First, let's make it absolutely clear: There is a child in the picture, and the posture of the woman strongly suggests that she is his mother or a maternal figure. 

But the audience is meant to focus not on her authority over this boy as his mother/maternal figure. Instead, the eyes are meant to key in on her large uncovered rump. The way she is dressed implies that she is a sexual, promiscuous being. Her posture from the back suggests she is offering herself to the viewer indiscriminately. "She's a ho."


Second, the absence of a serious father figure on the cover combined with the sexual nature of the maternal figure implies that the child has no father, or at least no father figure of note (would a decent man be satisfied with a woman parading around her children in such a sexual and semi-nude manner?). The boy child is left to represent the role of male to the maternal figure's female. Which pushes this image even further into the creepy column.


Third, the implied inequality and emasculation.  We've already discussed that the boy is left to represent males due to the absence of a father figure on the cover. You'll note his expression is an unhappy one. He's being chided for some action by the maternal figure, who by leaning over him is showing her dominance and authority. The male is a little boy before her; an unequal who can't do what he wants without being called to task for undesirable behavior. 

But again, her barely dressed form and heavy emphasis on her bottom makes this impression false: The implication is that she exists as a sexual object for any man that wants her. She has no real authority or self-control. What the male pictured WANTS to say is, "Shut up, b*tch! You are here to sexually serve me!" Or "shut up, you can't tell me what to do, because look at you! You ain't no good!" Maybe when he's old enough and big enough to get away with it, he does say this. Perhaps to his mother and to every other woman he encounters. This person has no point of reference for non-misogynistic beliefs about the opposite sex. And no sensible father-figure to correct or eliminate this simultaneous hatred of and sexual desire for his mother.

Yes, you read that last part correctly.


The fourth and final observation about this image is that the Oedipus complex is heavily implied. What else can you say about an image where a maternal figure is offering herself up in a sexual manner in the presence of a male child? Even worse is the sexual confusion that this imagery demonstrates: Being both the child and mate in this relationship. Are we seeing a single mother who expects her male child to be the "man of the house" because she has no partner? The "man of the house" is not a platonic role: it is a role where the man is truly her equal (and the head of the household, with authority over the woman in some belief systems) and the father/father-figure over her children, with whom it is ordinarily expected that she have sex and procreate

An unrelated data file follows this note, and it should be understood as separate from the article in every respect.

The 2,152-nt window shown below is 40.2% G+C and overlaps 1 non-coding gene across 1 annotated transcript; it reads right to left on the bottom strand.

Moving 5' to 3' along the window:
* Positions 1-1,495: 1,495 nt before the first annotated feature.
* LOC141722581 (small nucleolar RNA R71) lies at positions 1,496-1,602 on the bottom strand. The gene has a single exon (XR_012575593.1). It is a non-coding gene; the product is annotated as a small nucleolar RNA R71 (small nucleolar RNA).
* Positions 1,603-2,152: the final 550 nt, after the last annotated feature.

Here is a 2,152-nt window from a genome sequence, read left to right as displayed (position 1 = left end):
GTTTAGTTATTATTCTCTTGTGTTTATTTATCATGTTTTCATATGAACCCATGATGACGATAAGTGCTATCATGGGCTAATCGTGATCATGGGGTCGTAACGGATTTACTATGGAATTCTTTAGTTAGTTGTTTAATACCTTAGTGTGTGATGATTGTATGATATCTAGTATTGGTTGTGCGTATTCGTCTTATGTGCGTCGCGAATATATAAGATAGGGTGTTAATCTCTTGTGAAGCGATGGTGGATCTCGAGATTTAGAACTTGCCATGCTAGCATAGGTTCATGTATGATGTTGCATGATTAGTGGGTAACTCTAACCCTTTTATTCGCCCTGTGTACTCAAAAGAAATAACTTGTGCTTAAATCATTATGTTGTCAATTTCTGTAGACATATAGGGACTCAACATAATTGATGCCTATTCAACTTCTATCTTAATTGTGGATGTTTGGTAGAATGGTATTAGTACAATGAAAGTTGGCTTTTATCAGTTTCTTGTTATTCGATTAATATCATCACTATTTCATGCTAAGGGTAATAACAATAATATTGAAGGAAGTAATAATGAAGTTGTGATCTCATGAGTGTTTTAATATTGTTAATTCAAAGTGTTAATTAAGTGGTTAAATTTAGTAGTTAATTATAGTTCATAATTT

A mother is expected to be in authority over her children and at least the equal of her mate, so asking a son to be your equal, if not your better, and then chiding him because he is unequal to you is a confusing situation to say the least. Asking a son to be a platonic mate in a role meant for a mate with whom you are sexual and procreate? Confusing, creepy, and absolutely inappropriate.



I actually wondered what the heck an image like this could possibly have to do with a rap song called "No Lie". It's by some rapper I've never heard of (2 Chainz) and another rapper I've heard of, but don't listen to (Drake). After viewing the lyrics, I found no explanation whatsoever for the artwork as it related to the song. However, it shouldn't be surprising that someone using such a deeply disturbing image of a black mother as cover art, would be rapping about kidnapping, raping, and disrespecting women.


Perhaps therein lies the truth: This is a testament to why these men feel the way they do about women. They cannot reconcile an image of women, especially black women, as worthy of love and respect. Even as an authority figure in the form of a mother, she is to be disrespected and loathed as a sex object. She is seen as unpleasant and emasculating and needs to be reminded as to "her place". This nonsense is pandered by boys who grow into pseudo-adulthood without a dad to correct this viewpoint. They then pass this on to other father-less boys who grow up resenting their mothers and desiring a male-centric message they can "relate" to.


I am tired of people, especially black women, acting like crap like this is harmless and that there is no "truth" in how these persons feel about black women. The misogyny and history of despicable behavior preached and acted out towards women in this genre of music is a reality. Combined with ridiculous OOW rates among African American women, it's time to acknowledge that imagery like this, both in lyrics and in art, did not get created in a vacuum. Do all rap artists sell this image?  Nope, but I think pretending that this type of music is on the side of black women is a load of bull. And if you are listening to artists that sell this image of you as a woman and especially as a mother, you need to take a step back and think about why you have no problem giving money to man-children that feel this way about you and your womb.